I find the juxtaposition between the new technology of online retail and the old tradition of making things by hand to be particularly interesting.

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Holiday begins with a bang

For Hendricks, who was buying fireworks with son Willie Jr., the tradition behind the meaning of the day and the American flag are the reason he loves the Fourth.
“My son will tell you, this is one of my favorite and best holidays,” Hendricks said. “I got the flag display, and I’m thrilled about that. My father was in the Navy, and I’m one of those guys who has always loved this country and the American flag and what it means. I could go on and on, but let’s just say this is always a special and fun holiday for me.”

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July 4th

In spite of challenges, freedom lives

At home, we suffer a bit. We bear a flagging economy, which has been heralded on news reports since the nation became aware of its credit crisis and before, as well as the crunch on everything we consume generated by rising gas prices, health-care cost increases and job training and security issues.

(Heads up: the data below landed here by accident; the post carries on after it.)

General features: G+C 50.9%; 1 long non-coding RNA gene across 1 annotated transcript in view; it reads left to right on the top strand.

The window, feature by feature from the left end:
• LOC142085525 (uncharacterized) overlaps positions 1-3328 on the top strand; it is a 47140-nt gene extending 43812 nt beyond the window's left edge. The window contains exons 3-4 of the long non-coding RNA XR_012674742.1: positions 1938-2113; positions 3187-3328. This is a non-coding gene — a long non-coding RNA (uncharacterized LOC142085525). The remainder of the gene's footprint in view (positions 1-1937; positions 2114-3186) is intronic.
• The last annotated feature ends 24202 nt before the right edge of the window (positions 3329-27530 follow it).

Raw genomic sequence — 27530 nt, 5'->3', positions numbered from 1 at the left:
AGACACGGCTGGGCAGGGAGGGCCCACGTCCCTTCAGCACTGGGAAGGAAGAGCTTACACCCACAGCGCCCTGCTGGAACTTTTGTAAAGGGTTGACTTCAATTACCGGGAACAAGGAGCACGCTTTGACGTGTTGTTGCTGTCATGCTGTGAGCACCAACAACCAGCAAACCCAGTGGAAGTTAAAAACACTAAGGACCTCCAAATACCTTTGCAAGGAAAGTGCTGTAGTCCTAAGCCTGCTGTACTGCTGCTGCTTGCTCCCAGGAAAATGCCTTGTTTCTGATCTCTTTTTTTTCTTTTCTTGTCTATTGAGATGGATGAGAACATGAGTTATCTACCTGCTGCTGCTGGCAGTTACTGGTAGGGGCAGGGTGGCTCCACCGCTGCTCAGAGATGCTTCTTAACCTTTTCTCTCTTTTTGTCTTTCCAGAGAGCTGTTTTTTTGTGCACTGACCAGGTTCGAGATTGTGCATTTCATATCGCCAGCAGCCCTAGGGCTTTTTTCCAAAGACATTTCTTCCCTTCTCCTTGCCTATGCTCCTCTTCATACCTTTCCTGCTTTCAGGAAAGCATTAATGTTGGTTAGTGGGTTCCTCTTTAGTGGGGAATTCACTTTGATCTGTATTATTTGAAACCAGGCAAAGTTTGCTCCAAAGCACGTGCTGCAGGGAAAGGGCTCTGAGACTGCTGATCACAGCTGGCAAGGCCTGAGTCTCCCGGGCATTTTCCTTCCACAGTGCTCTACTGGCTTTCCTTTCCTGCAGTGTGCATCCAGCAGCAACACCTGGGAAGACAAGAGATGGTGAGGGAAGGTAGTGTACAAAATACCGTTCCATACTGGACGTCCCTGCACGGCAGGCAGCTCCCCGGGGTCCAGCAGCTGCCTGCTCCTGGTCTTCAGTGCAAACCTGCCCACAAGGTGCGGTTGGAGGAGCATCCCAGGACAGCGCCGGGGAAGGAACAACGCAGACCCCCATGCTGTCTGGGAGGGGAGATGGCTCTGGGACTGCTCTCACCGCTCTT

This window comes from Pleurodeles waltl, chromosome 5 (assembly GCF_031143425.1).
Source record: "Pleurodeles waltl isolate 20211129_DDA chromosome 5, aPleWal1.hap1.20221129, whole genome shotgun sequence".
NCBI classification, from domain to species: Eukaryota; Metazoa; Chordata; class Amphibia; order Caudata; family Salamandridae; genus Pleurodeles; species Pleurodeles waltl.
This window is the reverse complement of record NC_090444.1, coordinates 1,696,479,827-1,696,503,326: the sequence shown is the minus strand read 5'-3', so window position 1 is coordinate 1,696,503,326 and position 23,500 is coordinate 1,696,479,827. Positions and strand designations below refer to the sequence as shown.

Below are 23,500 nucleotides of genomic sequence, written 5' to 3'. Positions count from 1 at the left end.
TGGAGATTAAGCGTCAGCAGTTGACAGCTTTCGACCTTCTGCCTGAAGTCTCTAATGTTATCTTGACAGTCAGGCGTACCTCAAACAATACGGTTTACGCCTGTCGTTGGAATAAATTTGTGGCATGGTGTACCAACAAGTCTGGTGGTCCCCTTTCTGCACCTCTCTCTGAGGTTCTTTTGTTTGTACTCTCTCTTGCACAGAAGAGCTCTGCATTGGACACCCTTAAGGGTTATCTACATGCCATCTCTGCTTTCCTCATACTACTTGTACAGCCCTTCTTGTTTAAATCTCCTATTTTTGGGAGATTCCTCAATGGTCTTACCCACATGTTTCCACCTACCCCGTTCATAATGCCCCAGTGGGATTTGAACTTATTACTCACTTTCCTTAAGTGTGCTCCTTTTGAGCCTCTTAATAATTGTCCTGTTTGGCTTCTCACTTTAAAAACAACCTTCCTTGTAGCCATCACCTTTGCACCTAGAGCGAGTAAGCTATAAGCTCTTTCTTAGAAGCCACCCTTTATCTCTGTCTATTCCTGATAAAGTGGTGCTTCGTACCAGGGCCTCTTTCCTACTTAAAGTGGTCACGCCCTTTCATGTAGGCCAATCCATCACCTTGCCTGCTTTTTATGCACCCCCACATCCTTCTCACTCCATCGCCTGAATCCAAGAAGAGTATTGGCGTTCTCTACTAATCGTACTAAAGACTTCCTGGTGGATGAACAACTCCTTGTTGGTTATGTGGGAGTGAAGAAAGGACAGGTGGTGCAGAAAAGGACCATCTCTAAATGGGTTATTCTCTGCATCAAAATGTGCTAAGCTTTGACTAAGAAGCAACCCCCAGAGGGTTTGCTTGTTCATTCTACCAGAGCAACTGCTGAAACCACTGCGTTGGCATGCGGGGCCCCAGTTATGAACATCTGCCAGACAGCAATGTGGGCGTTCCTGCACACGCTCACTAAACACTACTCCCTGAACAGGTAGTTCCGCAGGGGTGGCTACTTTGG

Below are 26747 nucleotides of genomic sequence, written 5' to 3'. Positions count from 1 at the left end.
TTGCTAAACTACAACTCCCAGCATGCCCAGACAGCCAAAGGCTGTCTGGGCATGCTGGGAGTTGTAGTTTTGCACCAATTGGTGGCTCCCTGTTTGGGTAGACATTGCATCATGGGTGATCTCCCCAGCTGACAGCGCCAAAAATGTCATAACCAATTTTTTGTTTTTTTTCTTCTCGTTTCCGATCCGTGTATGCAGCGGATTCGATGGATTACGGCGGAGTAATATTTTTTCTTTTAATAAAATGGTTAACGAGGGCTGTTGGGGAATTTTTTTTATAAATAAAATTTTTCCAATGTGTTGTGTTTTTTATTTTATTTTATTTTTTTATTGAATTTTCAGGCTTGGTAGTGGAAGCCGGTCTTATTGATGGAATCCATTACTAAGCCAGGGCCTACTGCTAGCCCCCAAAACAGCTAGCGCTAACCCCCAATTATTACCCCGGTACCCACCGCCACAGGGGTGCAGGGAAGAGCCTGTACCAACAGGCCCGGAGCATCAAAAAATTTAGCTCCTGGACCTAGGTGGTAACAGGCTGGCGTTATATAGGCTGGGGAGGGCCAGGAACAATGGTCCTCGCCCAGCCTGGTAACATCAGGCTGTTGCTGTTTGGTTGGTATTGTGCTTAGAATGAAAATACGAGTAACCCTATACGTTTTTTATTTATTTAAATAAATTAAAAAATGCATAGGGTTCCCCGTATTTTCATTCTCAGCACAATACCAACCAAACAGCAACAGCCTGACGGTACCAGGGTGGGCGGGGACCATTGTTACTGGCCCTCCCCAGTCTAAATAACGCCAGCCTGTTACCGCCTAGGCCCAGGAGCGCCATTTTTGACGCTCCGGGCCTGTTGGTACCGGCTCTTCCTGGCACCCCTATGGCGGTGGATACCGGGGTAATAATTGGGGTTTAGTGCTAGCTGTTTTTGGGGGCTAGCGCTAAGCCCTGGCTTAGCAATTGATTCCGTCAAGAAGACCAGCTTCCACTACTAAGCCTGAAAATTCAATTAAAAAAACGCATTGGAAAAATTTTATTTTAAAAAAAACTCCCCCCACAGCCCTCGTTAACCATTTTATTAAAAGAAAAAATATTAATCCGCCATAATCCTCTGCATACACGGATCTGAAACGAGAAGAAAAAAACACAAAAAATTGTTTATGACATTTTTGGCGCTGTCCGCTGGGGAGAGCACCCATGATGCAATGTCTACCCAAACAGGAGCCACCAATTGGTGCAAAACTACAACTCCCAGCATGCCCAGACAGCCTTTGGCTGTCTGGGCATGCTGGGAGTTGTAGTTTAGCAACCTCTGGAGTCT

Abroad, we suffer as well. The United States’ allies are watching as we persevere in Iraq and Afghanistan, and we continue with a greatly unpopular effort through tenacious resolve. We struggle with nuclear nonproliferation efforts and worldwide energy shortages.

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How music affects emotion

All of us hear music in different things and in different ways. As individuals, we take any music (bands, soloists, etc.) differently from our best friends. Not everyone sees a marching band the same as another. Some of us might hear music as crickets chirping, or maybe you only listen to the radio when you’re driving your car. Music changes our emotions, makes us act crazy when we’re with our friends or drive fast.
Or you might be someone who thinks that none of this is true — that music and emotions aren’t connected.
Let’s see what he thinks…